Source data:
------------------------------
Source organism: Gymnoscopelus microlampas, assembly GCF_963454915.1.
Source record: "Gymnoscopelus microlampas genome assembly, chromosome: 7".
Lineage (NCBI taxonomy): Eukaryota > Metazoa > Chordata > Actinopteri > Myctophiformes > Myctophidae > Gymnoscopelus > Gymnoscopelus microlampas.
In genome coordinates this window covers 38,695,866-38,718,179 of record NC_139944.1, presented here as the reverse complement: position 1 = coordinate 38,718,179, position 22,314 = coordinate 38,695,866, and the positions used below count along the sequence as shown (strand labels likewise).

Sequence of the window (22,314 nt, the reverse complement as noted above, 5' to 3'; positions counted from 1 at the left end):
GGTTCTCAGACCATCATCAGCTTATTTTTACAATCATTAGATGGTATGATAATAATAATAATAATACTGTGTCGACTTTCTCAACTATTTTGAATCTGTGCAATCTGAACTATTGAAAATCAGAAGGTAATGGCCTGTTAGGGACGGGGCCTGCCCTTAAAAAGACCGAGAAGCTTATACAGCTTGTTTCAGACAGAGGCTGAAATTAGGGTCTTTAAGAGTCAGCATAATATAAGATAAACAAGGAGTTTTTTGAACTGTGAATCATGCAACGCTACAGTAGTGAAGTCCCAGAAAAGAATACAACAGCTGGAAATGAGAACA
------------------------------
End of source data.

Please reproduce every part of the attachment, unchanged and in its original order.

Source organism: Gymnoscopelus microlampas, assembly GCF_963454915.1.
Source record: "Gymnoscopelus microlampas genome assembly, chromosome: 7".
Lineage (NCBI taxonomy): Eukaryota > Metazoa > Chordata > Actinopteri > Myctophiformes > Myctophidae > Gymnoscopelus > Gymnoscopelus microlampas.
In genome coordinates this window covers 38,695,866-38,718,179 of record NC_139944.1, presented here as the reverse complement: position 1 = coordinate 38,718,179, position 22,314 = coordinate 38,695,866, and the positions used below count along the sequence as shown (strand labels likewise).

Sequence of the window (22,314 nt, the reverse complement as noted above, 5' to 3'; positions counted from 1 at the left end):
GGTTCTCAGACCATCATCAGCTTATTTTTACAATCATTAGATGGTATGATAATAATAATAATAATACTGTGTCGACTTTCTCAACTATTTTGAATCTGTGCAATCTGAACTATTGAAAATCAGAAGGTAATGGCCTGTTAGGGACGGGGCCTGCCCTTAAAAAGACCGAGAAGCTTATACAGCTTGTTTCAGACAGAGGCTGAAATTAGGGTCTTTAAGAGTCAGCATAATATAAGATAAACAAGGAGTTTTTTGAACTGTGAATCATGCAACGCTACAGTAGTGAAGTCCCAGAAAAGAATACAACAGCTGGAAATGAGAACA